Children say ....

Children's voices can be highlighted at various levels. To get children’s opinions, their priorities, descriptions of needs and recommendations regarding childre's rights, a national project has been launched and the reports below reflect their responses and views.The initial aim of this child participation process is to open a way for children to input into the NSP development. Provincial and local plans also need children involvement.

The full reports are accessible by clicking on the readmore button at the bottom of each brief description. Note that the reports are adobe (pdf) files and might take some time to download in some browsers.

  • NSP

    National Strategic Plan 2012 - 2016

    The NSP is already quite strongly shaped. Will children be able to influence it’s content? Without even knowing the content of the NSP, what do children see as a priority concerning HIV and their experience of it. Children in this ‘hearing’ expressed raw experiences of HIV- illness, suffering, death, lack of income. This despite the availability of testing and treatment and possibility of prolonged life. It would be interesting to know if these are general expressions of things seen in society or intimate experiences of each of these children. Whatever the answer, children still consider HIV as hugely impacting their lives. We could gather more stories and evidence of HIV impact and clarify what they experience.

    Read the full report
  • NSP

    Being safe

    Adults could respond and make a difference if only they could hear children speak about issues that affect their safety. Adults often do not understand what the children are trying to say when they are drawing maps of their villages and illustrating in a child expressive way, some of the issues they were facing. But this illustrates how children could contribute to the agendas of community development and in this case their safety. While this participation exercise is to feed into the NSP development it is also important that change and development happens for children directly. We hope the adult listeners will include and listen to children in their future planning and action.

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    Caring Schools Network

    For many children, going to school is a nightmare, bullying, sexual harrassment, corporal punishment, emotional abuse, and many other factors. Casnet hosted a dialogue between children, educators, representatives from DBE and Durban Municipality on ‘Safer Cities’ campaign. Yezingane was there to record opinions of ‘Being Safe at School’! Lack of safety compromises physical, emotional, social and life integrity.Children are vulnerable and sometimes powerless in the face of abuse and other violations. Safety comes in several packages and this is what the children discussed.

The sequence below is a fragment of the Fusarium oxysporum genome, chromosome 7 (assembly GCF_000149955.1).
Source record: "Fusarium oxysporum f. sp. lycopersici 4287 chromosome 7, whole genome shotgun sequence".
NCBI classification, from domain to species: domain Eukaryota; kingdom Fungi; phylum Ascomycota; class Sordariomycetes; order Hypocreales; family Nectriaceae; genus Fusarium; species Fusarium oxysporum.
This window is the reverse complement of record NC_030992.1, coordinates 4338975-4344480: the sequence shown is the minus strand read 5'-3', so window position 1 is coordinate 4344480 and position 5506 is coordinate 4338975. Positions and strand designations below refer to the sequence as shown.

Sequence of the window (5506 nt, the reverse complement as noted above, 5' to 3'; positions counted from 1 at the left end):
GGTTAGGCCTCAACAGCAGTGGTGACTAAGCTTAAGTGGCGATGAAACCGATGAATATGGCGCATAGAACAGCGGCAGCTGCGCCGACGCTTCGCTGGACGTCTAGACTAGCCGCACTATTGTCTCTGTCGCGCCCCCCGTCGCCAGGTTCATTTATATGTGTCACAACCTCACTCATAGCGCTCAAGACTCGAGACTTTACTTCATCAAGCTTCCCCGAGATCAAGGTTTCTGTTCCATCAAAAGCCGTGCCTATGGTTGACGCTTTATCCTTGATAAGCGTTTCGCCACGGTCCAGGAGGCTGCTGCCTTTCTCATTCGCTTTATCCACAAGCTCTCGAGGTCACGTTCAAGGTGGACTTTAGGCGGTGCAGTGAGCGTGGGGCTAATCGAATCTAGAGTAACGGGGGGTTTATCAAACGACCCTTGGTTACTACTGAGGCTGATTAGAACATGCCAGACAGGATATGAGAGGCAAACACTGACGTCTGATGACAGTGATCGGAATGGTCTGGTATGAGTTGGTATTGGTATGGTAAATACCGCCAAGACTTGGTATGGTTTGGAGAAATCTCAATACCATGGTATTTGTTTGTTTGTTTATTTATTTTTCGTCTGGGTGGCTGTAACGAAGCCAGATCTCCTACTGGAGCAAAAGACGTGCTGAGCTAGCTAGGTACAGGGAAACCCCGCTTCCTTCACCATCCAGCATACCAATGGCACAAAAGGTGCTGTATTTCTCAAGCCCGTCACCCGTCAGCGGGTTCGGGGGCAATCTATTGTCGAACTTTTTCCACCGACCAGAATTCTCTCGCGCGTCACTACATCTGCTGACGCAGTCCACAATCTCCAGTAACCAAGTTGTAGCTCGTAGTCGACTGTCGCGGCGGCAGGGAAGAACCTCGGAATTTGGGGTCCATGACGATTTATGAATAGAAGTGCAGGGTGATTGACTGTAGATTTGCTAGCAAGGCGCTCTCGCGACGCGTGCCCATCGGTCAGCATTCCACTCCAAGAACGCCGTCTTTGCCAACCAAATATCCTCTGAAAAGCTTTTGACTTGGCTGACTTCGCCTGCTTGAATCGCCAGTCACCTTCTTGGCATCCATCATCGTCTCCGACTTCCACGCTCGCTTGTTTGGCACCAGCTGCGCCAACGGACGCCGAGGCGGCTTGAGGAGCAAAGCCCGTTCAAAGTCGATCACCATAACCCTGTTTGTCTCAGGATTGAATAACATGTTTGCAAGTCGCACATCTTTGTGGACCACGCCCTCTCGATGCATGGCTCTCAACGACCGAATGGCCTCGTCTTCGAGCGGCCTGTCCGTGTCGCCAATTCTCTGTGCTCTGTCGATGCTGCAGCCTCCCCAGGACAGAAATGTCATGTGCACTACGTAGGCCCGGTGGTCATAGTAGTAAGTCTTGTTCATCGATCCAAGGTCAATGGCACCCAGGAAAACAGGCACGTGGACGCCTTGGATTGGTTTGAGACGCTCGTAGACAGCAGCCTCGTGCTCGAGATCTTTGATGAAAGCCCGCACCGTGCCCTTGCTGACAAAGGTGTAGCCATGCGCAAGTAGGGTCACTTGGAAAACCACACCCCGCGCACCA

Read the full report
  • HIV Testing

    HIV Testing at School

    You don’t waste time by going to the clinic, you won’t be absent from school” “You will have friends and counsellors to comfort and support you at school” You get more chances to talk to counsellors because nurses are always busy, they don’t have time”
    “It is more private, your family won’t know your status” “Some parents won’t allow their children to get tested, so if it is done in schools they can” “Some children are scared of getting tested in their communities”.

    Read the full report
  • Learning about HIV

    Where have you learnt about HIV/AIDS

    Ÿ "Clinics have been helpful in giving information about HIV".
    "My mother has told me things!"
    "Soul Buddyz group at school. Five of the Scouts were also in a Soul Buddyz group and had information from Soul City."
    "Soul Buddyz has a strong emphasis on health and HIV education."
    "Once enough knowledge has been gained, Scouts earn an HIV badge. Two Scouts had the badge and others were due to pass it off. Scouts also learn about ‘universal protection’ when learning about first aid"

    Read the full report
  • Living with HIV

    Living with HIV/AIDS

    We visit the clinic once a month and stay the whole day.
    We would like the clinic to be more child-friendly, especially because we wait so long. For example games to play and things to do such as TV to watch (or DVD’s, even ones with information), availability of food and water, even paint it a beautiful colour like pink and blue and put up information posters!
    The staff must be kind
    We need a hospital play space - for example it could include pool, board games, netball,soccer, morabaraba, chess and drawing

    Read the full report
  • Teen pregnancy

    If I found myself pregnant, I would ...

    "I would be very depressed." "I would feel bad and never again be a good girl!"
    "I would feel sad, shocked and embarrassed." "I will feel awful at first, but as time goes by I will accept it."
    "I would be afraid of what my parents would think." "How could I tell my mother and father?"
    "I would tell my parents so that they could help me."
    "I would be afraid of what my friend would think."
    "Iwould be ashamed to walk outside." "I would hate myself for what I did."

    Read the full report

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